“I think the important one for these poor patients is they’re not crazy,” he said. “There definitely is a cohort of patients that have conditions that extend out even beyond a month, getting out into the six, seven weeks of symptoms.”
A handful of mostly small studies have described the existence of cases where patients had symptoms or were shedding virus for longer than 20 days, though they appear to be a fairly small percentage.
A recent preprint, not yet peer-reviewed study of patients in Atlanta, Georgia, noted that reported symptoms “remained common” after three weeks. The study “highlights the persistence of symptoms that may interfere with usual activity, such as shortness of breath with exertion,” the authors wrote.
In many of these patients, symptoms “appear to wax and wane,” Jenne said.
“So they’ll have sort of attacks or flares and then it’ll go away. And throughout this time, people have been shown to test positive for the virus. So it seems as though that they don’t actually clear all the virus.”
But there are still many important unanswered questions, he said, such as how common this is, how long symptoms can last, who is more susceptible to having long-term symptoms, and whether patients remain infectious the whole time — though he thinks data so far suggests this last is unlikely.
“We’re starting, I think, to get a glimpse of what this disease actually is,” said Jason Kindrachuk, assistant professor and Canada Research Chair in emerging viruses at the University of Manitoba.
Some people who experienced severe illness do appear to have long-term damage from the disease, he said. And because the virus is so new, “We’re in this weird timeframe where we’re just not far enough into the recovery phase of these patients to get an idea of how much is going to resolve over time and how much is going to continue to be compromised.”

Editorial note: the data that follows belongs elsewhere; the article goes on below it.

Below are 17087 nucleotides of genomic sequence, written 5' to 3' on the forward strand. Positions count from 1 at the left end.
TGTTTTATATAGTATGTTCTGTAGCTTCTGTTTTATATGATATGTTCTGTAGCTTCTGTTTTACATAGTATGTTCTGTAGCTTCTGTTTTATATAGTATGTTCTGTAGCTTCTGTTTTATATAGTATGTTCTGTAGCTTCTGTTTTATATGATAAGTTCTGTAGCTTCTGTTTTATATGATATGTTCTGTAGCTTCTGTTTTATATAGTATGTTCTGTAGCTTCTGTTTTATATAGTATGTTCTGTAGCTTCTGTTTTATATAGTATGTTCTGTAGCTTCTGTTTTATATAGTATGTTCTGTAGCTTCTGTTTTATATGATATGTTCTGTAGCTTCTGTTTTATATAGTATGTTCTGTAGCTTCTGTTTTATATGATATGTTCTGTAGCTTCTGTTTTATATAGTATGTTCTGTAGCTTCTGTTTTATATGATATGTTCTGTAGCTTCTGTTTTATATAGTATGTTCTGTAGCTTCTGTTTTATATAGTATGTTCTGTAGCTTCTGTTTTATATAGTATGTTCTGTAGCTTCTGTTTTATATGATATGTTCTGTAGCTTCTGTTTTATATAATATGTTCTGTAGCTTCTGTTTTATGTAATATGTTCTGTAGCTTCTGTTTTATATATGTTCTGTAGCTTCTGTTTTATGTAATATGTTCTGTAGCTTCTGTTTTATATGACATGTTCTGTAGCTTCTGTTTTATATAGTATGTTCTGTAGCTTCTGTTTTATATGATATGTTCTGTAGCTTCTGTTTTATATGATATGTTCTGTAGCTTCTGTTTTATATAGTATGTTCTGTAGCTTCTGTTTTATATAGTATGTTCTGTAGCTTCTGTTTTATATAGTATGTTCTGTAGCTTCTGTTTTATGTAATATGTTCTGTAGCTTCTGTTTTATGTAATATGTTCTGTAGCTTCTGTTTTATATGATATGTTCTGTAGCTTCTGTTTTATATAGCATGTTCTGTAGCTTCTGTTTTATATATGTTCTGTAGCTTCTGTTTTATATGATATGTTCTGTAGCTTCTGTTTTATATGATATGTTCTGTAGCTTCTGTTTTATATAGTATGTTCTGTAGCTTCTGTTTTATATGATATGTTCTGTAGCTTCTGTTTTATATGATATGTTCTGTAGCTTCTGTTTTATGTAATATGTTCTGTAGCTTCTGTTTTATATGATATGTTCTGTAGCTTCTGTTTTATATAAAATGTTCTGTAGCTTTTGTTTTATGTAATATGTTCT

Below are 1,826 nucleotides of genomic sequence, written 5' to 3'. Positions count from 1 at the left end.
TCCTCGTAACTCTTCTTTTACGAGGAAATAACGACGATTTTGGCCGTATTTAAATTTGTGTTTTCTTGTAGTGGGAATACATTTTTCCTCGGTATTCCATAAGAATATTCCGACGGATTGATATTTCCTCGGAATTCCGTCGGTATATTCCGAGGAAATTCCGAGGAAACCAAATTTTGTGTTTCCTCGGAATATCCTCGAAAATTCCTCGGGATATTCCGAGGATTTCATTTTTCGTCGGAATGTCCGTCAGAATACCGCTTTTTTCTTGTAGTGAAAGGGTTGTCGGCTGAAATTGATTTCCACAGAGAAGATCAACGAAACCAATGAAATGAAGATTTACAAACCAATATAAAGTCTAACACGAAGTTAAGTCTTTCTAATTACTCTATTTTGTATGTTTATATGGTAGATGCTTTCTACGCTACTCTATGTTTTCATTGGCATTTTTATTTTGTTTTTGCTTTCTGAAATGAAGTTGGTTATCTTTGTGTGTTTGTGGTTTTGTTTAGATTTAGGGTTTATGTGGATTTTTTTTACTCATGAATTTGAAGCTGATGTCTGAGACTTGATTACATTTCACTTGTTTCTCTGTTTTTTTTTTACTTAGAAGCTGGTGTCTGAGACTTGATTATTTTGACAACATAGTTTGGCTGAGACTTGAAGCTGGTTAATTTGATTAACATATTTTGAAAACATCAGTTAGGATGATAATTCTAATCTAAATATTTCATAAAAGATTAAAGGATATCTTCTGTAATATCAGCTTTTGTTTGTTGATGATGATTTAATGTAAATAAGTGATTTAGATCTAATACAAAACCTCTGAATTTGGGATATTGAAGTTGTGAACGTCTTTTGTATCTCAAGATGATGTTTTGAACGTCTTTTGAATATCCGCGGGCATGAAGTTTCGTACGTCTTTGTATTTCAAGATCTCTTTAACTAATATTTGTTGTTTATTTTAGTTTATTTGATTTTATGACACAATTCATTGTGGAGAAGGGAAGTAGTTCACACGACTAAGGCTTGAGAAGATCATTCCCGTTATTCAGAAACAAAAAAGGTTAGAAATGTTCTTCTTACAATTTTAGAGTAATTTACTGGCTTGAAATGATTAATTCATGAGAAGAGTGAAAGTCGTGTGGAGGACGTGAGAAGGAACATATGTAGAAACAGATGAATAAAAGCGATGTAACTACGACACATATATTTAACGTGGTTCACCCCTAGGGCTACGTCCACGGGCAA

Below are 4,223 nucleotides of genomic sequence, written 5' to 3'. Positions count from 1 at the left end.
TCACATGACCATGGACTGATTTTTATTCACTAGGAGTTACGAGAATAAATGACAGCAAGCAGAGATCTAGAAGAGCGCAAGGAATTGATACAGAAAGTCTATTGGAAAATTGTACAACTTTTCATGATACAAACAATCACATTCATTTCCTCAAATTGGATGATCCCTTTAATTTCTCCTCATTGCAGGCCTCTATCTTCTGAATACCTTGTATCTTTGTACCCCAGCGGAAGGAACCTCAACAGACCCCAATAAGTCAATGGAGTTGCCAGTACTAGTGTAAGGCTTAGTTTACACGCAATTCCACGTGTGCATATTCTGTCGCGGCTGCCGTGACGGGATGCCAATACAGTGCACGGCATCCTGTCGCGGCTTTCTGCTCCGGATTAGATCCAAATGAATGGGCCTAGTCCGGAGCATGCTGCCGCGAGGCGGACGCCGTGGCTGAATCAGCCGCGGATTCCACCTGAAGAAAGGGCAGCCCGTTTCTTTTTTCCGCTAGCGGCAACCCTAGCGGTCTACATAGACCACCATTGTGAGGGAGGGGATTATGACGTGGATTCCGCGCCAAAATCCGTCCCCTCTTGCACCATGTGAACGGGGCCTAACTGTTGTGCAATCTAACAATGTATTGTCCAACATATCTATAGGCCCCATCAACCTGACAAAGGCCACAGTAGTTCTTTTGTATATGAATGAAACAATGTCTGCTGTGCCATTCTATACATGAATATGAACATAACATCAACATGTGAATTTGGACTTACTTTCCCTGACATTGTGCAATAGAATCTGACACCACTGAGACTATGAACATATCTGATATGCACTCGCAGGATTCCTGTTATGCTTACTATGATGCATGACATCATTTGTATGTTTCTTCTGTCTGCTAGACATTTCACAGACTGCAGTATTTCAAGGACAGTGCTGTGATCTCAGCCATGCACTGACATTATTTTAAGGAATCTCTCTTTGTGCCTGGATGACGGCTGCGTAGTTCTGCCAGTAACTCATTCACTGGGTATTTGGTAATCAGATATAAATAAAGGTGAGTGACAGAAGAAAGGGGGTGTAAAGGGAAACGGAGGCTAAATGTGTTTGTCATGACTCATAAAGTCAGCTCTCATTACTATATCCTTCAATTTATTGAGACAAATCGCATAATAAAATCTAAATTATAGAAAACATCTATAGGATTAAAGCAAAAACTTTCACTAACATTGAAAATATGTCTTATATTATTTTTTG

Other viruses do linger in some patients, he said, and the novel coronavirus might be the same.
“This virus does cause severe disease or has the potential to cause severe disease for pretty much everybody,” Jenne said. “And we still don’t even have for the average disease, let alone these ‘long-haulers,’ any way of predicting who’s safe and who’s not safe and who’s at the most risk of severe illness.”
People keep asking Sara Handrigan when she’s going to get better and back at work, surprised that such a young woman is still sick from COVID-19, she said.
“And, well, I don’t know. I have no sense of whether I’m going to improve next week, next month, next year. There’s no answers.”
Questions about COVID-19? Here are some things you need to know:
Symptoms can include fever, cough and difficulty breathing — very similar to a cold or flu. Some people can develop a more severe illness. People most at risk of this include older adults and people with severe chronic medical conditions like heart, lung or kidney disease. If you develop symptoms, contact public health authorities.
To prevent the virus from spreading, experts recommend frequent handwashing and coughing into your sleeve. They also recommend minimizing contact with others, staying home as much as possible and maintaining a distance of two metres from other people if you go out. In situations where you can’t keep a safe distance from others, public health officials recommend the use of a non-medical face mask or covering to prevent spreading the respiratory droplets that can carry the virus.
In situations where you can’t keep a safe distance from others, public health officials recommend the use of a non-medical face mask or covering to prevent spreading the respiratory droplets that can carry the virus.
For full COVID-19 coverage from Global News, click here.